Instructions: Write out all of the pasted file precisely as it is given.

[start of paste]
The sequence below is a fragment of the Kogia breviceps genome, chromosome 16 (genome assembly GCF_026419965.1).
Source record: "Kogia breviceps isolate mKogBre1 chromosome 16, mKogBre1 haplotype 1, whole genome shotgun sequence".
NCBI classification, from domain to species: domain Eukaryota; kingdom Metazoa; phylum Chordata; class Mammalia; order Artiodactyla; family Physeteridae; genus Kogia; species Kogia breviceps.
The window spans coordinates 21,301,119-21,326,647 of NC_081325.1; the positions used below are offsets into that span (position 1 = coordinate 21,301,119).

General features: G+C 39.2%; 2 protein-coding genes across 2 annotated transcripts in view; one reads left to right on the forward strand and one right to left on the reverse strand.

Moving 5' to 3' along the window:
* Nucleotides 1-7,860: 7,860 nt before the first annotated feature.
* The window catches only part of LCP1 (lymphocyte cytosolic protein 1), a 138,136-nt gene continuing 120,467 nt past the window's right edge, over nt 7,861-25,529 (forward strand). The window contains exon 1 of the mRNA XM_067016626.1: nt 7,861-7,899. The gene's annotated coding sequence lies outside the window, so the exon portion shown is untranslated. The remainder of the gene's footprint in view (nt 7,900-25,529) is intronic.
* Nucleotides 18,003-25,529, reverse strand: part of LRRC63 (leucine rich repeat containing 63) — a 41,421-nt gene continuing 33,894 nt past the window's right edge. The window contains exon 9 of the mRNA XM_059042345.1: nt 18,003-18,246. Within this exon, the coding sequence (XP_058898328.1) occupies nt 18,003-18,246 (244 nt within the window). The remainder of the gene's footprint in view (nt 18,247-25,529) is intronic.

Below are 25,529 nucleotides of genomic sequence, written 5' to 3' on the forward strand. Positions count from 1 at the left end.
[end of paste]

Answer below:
The sequence below is a fragment of the Kogia breviceps genome, chromosome 16 (genome assembly GCF_026419965.1).
Source record: "Kogia breviceps isolate mKogBre1 chromosome 16, mKogBre1 haplotype 1, whole genome shotgun sequence".
NCBI classification, from domain to species: domain Eukaryota; kingdom Metazoa; phylum Chordata; class Mammalia; order Artiodactyla; family Physeteridae; genus Kogia; species Kogia breviceps.
The window spans coordinates 21,301,119-21,326,647 of NC_081325.1; the positions used below are offsets into that span (position 1 = coordinate 21,301,119).

General features: G+C 39.2%; 2 protein-coding genes across 2 annotated transcripts in view; one reads left to right on the forward strand and one right to left on the reverse strand.

Moving 5' to 3' along the window:
* Nucleotides 1-7,860: 7,860 nt before the first annotated feature.
* The window catches only part of LCP1 (lymphocyte cytosolic protein 1), a 138,136-nt gene continuing 120,467 nt past the window's right edge, over nt 7,861-25,529 (forward strand). The window contains exon 1 of the mRNA XM_067016626.1: nt 7,861-7,899. The gene's annotated coding sequence lies outside the window, so the exon portion shown is untranslated. The remainder of the gene's footprint in view (nt 7,900-25,529) is intronic.
* Nucleotides 18,003-25,529, reverse strand: part of LRRC63 (leucine rich repeat containing 63) — a 41,421-nt gene continuing 33,894 nt past the window's right edge. The window contains exon 9 of the mRNA XM_059042345.1: nt 18,003-18,246. Within this exon, the coding sequence (XP_058898328.1) occupies nt 18,003-18,246 (244 nt within the window). The remainder of the gene's footprint in view (nt 18,247-25,529) is intronic.

Below are 25,529 nucleotides of genomic sequence, written 5' to 3' on the forward strand. Positions count from 1 at the left end.